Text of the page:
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Shell Script - Variables

Define a variable

You can define a variable as follows:

x="Hello"
z="World"

# Print variables
echo ${x} ${z}!${a}

Notice:

  • There must be no spaces around the attribution operator =
  • To read the value inside the variable we need to use the symbol $ before the variable's
  • To avoid any possible ambiguities is good practice to use braces {} around the variable's name
  • Variables are typeless, and the shell by default treats them as strings
  • The default value of a variable is an empty string "", for example, the variable a above

Arithmetic

As noticed above the shell treats the variables, by default, as strings. But we can change that, for example, to do some arithmetic. To do that we use the following format

$((expression))

For example:

echo $((2 + 3))

Scope

In many cases it might be usefull to define the variable outside the .sh file. Let's consider the following program (add.sh):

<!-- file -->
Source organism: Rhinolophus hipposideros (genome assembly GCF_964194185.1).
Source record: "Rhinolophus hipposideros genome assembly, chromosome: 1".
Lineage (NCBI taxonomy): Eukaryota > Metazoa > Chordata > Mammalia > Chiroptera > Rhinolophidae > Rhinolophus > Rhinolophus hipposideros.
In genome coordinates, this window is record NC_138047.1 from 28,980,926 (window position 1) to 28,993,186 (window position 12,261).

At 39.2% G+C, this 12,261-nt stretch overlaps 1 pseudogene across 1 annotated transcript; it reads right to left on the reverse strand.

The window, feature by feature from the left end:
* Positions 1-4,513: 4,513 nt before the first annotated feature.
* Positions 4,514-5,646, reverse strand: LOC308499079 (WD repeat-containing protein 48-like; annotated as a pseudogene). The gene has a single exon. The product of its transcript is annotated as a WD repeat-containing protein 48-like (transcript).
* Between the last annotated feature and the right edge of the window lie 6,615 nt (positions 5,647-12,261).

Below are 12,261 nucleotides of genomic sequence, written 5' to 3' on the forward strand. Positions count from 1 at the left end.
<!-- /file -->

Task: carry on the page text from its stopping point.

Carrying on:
#!/bin/sh
echo $ONE + $TWO = $(($ONE + $TWO))

This program will read two variables called ONE, and TWO and will print the addition between the two. To define the two variables outside the program we use the command export.

$ ONE=4
$ TWO=6
$ export ONE
$ export TWO
$ ./add.sh
4 + 6 = 10

Special Variables

The shell has a set of variables with its own purpose and some of them you cant reassign. They contain useful information, that you can use to know more about the environment in which the script is running.

Variable Description
$0 Basename of the program
$1 .. $9 Arguments with which a script was invoked
$* All the arguments with which a script was invoked
$@ All the arguments with which a script was invoked, but each argument is single-quoted
$# Number of arguments supplied to a script
$? The exit status of the last command executed
$$ The process number of the current shell
$! The process number of the last background command

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